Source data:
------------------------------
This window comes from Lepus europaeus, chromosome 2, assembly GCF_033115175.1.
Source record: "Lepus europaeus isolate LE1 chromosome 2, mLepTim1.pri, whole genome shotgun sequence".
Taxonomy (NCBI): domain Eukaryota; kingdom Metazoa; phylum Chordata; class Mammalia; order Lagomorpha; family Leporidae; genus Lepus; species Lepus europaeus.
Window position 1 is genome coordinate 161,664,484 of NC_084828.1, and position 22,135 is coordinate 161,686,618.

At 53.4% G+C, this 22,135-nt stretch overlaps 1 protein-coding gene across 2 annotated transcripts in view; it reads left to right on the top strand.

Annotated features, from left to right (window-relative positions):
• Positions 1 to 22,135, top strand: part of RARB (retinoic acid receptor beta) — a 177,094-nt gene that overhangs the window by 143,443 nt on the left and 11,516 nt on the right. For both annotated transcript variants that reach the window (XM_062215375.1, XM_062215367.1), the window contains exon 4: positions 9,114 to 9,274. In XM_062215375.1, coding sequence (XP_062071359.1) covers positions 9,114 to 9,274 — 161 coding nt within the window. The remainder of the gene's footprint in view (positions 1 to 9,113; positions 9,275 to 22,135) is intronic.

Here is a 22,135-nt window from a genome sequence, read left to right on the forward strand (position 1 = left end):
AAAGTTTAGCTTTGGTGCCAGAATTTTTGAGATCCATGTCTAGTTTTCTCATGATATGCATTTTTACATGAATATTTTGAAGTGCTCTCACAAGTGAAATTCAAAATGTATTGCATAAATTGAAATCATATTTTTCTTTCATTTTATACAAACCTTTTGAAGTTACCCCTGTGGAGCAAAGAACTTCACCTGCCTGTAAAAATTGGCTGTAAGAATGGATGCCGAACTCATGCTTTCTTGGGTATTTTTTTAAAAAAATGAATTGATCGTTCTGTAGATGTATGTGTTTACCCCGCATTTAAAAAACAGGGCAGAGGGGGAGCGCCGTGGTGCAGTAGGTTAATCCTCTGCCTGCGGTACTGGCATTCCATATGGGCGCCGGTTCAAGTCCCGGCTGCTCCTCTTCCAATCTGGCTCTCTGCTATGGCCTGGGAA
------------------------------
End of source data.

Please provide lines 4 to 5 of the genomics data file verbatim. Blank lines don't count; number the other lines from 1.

Window position 1 is genome coordinate 161,664,484 of NC_084828.1, and position 22,135 is coordinate 161,686,618.

At 53.4% G+C, this 22,135-nt stretch overlaps 1 protein-coding gene across 2 annotated transcripts in view; it reads left to right on the top strand.